SEATTLE -- In addition to all the budget woes, this school year produced an especially grim statistic at the University of Washington: five students committed suicide, a sharp increase over previous years.
The KING 5 Investigators learned that most of those students reached out to the school for help before taking their lives.
The deaths as come students deal with the economic pressures of the great recession.
People are really worrying about what do to after college, said junior Tony Gobern. It's just a really stressful situation.
I just feel like some students think if they get a degree they don't really have anywhere to go after they graduate, said senior Romaisa Asif.
Experts say those pressures may be behind the deaths of thefive students who committed suicide during the 2010-2011 school year. In each of the three previous school years, an average of two students a year took their own lives.
Junior Carly Henley was the first to take her own life in October. She was a women's studies major who looked for therapy in the songs she wrote and performed.
I think as I listen to them now she was really trying to encourage herself that she was okay, and convince herself she was enough,and that her mistakes weren't the end of the world, said Dede Henley-Norris, Carly s mother.
Carly's family says she may have tried to self-medicate with music but she never sought treatment on campus.
However, documents obtained by KING 5 through public records requests reveal most of this year's suicide victims did turn to the UW for counseling.
Three of this year s five victims were patients at the mental health clinic at UW s Hall Health Center.
Three student patients committed suicide between January and March. The mental health staff won't reveal other details for privacy reasons.
In an email, Mental Health Director Anil Coumar told a colleague, in my almost 16 years here at the UW, I have never come across anything this serious....
Hall Health's top administrator acknowledges there have been big changes at the mental health clinic this year including a smaller staff and a re-structured program.
KING 5 asked Hall Health Director Dr. David Dugdale if that could have contributed to the patient deaths.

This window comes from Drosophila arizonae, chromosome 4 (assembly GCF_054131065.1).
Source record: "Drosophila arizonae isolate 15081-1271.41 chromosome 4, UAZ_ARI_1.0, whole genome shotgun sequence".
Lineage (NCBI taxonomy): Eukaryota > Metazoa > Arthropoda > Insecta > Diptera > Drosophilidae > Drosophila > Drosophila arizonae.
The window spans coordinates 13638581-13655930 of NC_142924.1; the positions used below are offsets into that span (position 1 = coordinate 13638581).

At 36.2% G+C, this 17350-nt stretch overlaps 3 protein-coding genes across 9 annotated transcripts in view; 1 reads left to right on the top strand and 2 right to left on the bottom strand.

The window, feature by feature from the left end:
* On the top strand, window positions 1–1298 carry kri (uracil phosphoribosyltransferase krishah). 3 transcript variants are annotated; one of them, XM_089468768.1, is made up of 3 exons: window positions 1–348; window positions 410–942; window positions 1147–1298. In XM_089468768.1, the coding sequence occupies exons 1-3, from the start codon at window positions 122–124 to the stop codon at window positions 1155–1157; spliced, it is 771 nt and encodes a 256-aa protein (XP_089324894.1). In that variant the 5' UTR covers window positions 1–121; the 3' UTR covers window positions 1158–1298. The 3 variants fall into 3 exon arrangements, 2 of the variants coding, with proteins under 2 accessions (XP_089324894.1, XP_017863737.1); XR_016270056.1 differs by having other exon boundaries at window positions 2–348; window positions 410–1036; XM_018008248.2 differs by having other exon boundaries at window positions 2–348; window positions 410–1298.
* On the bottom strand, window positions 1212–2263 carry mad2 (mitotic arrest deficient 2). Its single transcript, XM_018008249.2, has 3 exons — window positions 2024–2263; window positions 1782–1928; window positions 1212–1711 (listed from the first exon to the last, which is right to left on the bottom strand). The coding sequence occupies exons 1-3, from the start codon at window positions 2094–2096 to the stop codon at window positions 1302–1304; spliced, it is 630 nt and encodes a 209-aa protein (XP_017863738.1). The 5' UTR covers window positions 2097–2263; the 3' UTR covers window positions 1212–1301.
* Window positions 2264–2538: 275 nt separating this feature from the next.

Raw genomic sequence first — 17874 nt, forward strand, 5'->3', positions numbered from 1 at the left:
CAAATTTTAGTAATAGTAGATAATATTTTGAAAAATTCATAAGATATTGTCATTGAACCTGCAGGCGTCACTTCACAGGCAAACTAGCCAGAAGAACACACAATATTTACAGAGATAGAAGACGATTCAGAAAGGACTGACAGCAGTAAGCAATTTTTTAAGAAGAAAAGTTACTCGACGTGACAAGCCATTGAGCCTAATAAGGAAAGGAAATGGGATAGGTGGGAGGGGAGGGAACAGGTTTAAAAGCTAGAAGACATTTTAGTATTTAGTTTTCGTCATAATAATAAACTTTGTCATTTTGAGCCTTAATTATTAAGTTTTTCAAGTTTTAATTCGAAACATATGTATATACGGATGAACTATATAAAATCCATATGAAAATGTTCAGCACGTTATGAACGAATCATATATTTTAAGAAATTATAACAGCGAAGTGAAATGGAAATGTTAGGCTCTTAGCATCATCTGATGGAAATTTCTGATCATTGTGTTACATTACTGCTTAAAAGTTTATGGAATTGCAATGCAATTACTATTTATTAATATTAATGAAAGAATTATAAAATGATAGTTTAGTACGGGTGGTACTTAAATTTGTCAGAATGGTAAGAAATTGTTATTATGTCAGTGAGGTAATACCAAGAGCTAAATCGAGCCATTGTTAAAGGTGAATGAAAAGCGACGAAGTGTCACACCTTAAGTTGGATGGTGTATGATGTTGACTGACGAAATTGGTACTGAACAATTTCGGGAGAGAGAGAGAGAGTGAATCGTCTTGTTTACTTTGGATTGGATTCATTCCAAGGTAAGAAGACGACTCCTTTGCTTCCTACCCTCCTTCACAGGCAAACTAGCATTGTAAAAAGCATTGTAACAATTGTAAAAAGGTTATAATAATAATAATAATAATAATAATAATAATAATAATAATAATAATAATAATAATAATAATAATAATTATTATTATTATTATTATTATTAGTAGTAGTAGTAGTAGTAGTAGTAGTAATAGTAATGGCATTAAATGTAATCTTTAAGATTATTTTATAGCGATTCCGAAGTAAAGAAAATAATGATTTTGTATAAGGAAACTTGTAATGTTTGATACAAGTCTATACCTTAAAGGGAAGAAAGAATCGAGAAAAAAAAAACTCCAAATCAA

We have not identified anything like that, Dugdale replied. That's been the focus of much of our internal and external reviews.
Hall Health launched those reviews after the patients died.
When we see a cluster of events there's a higher level of review and the results of that are still pending, said Dugdale.
One memo obtained by KING 5, dated November of last year, shows top administrators worried UW s mental health programs are fragmented and can be confusing to students at a time when there is more demand for services.
Recently, UW brought in the head of the Youth Suicide Prevention Program to teach suicide warning signs to the school's small army of academic advisors.
They are what we call gatekeepers, said Executive Director Sue Eastgard. They see students more often and are more likely to be concerned, sort of wonder what's going on.
Eastgard and the UW staff don t want an important message to get lost, that treatment is readily available and it helps most depressed students.
Suicide for most is not about wanting to die, it s about wanting to stop the pain, said Eastgard.
She says some of the common warning signs for college age depression include increased irritability, anxiety or sadness. Another significant sign could be withdrawal from friends and family. In college, these symptoms may go unnoticed because students are often separated from their families and close friends.
Eastgard recommends for help the National Suicide Prevention Lifeline at: 1-800-273-TALK (8255).
In additional to Hall Health, UW also offers services at the Counseling Center at Schmitz Hall.